Departing Employees – Protecting Your Business Part 2

by Laura Graham, Senior Associate in the employment law team at Reddy Charlton Solicitors

In Part 1, we looked at:-

  • the key principles that apply to post termination restrictions, and
  • the circumstances the courts will look at in assessing the enforceability of a post termination restriction.

A “one size fits all” approach to restrictive covenants is not advisable. Carefully drafted and bespoke post termination restrictions are essential for senior employees who have the capacity to harm your business should they leave.

This article focuses on the specific types of post termination restrictions that may be included in a contract of employment under the following four headings:-

  • Non-compete
  • Non-solicitation
  • Non-dealing
  • Restrictions on poaching staff

1 Non-compete clauses
Non-competition restrictions are traditionally more difficult to enforce than other forms of post termination restrictions. A non-compete clause essentially seeks to prevent a former employee from joining a rival employer for a defined period of time after termination.

Non-compete clauses can be considered an unlawful restraint of trade. Rather than immediately include a non-compete provision in a contract of employment, employers should consider if there are other forms of protection which they can use to achieve their objective, such as confidentiality provisions or non-solicitation provisions. If the other methods considered are ineffective in safeguarding the employer’s interest, a carefully crafted non-compete clause should be included in the contract.

2 Non-Solicitation
Non-solicitation clauses usually restrict a former employee making the initial approach to a customer or client of a former employer’s business, with a view to obtaining their business. Generally, the restriction should be limited to customers or clients with whom the employee had contact during a specific period prior to termination.

In assessing the length of time the restriction should be imposed, employers should consider how long it is likely to take before the former employee’s successor will have developed a relationship with the customers or clients of the business.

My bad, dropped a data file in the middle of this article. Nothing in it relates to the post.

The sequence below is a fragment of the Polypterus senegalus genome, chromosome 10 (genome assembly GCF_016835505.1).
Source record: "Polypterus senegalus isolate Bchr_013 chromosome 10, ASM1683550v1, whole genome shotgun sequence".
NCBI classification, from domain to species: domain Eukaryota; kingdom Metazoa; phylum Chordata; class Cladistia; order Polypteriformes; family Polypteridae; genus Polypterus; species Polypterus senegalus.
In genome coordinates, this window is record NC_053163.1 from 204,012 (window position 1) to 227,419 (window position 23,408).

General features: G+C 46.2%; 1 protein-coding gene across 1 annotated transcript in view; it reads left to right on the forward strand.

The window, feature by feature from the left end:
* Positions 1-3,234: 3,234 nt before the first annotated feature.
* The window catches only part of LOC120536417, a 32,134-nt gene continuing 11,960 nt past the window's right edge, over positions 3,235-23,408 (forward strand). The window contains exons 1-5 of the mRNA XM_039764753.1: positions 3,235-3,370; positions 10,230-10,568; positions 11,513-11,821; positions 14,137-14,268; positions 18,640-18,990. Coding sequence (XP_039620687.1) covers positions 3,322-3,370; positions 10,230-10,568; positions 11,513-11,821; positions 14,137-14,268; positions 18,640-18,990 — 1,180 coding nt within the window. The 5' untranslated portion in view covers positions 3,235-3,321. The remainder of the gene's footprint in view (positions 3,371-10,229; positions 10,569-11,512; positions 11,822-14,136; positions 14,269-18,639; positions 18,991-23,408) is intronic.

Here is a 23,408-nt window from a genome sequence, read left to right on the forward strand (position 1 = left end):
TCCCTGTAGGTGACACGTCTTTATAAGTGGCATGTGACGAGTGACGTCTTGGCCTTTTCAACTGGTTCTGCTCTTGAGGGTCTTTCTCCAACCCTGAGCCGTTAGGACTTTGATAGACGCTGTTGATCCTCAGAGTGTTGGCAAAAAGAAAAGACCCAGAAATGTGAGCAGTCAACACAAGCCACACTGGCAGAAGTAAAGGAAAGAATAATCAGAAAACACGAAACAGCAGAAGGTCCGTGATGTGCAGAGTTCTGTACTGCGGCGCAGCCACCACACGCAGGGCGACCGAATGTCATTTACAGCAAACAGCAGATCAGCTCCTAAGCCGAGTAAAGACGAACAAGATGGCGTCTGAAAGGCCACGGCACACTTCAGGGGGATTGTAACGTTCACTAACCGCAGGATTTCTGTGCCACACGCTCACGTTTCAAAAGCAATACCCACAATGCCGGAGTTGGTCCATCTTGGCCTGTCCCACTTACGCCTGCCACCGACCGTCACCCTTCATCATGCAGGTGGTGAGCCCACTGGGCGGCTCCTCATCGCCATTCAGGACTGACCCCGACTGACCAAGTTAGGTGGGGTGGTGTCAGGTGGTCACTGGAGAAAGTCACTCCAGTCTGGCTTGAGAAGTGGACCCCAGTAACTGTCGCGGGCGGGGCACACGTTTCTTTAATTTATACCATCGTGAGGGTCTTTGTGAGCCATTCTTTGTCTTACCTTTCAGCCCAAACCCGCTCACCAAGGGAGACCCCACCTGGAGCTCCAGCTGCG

3 Non-Dealing with Covenant
A non-dealing with covenant restricts the provision of goods or supply services to clients or customers of the business post termination. Such a clause covers a situation where no active steps are taken by the departing employee to provide goods or to supply services to a customer/client and includes circumstances where the customer approaches the ex-employee.

A non-dealing with covenant has clear advantages for an employer as it avoids the practical difficulty of the employer having to prove solicitation. However, a non-dealing with covenant not only restricts a former employee but also clients and customers which is why the courts are more likely to be cautious in upholding such a clause.

4 Restrictions on Poaching Staff
Generally employers have a legitimate interest in protecting the stability of its workforce. However prior to imposing a restriction on poaching staff, the employer needs to consider the minimum required to achieve that aim. For example, the employer should consider the expertise and seniority that it wishes to protect and the length of time that the outgoing employee is likely to have influence over those employees.

About the author
Laura is a Senior Associate in the employment law team in Reddy Charlton Solicitors. As an employment law specialist, Laura has significant experience in assisting employers and employees on the full range of legal issues that may arise during the employment relationship.
As well as providing advice on day-to-day issues such as employment contracts, managing grievance and disciplinary issues, workplace leave, restrictive covenants and reorganisations, Laura also has strong experience in advising on transfer of undertaking situations, and contentious employment disputes before the Workplace Relations Commission and the Irish Courts.
Working closely with the commercial team, Laura is attuned to the importance of seeking a balance between the commercial needs of business and the management of a business’ most valuable resource, employees.
As the firm’s risk management manager, Laura recognises the importance of having robust policies and procedures in place and has strong experience in drafting policies and procedures, handbooks and contractual documents.
Laura is a member of the Employment Law Association of Ireland and is a Registered Trade Mark Attorney.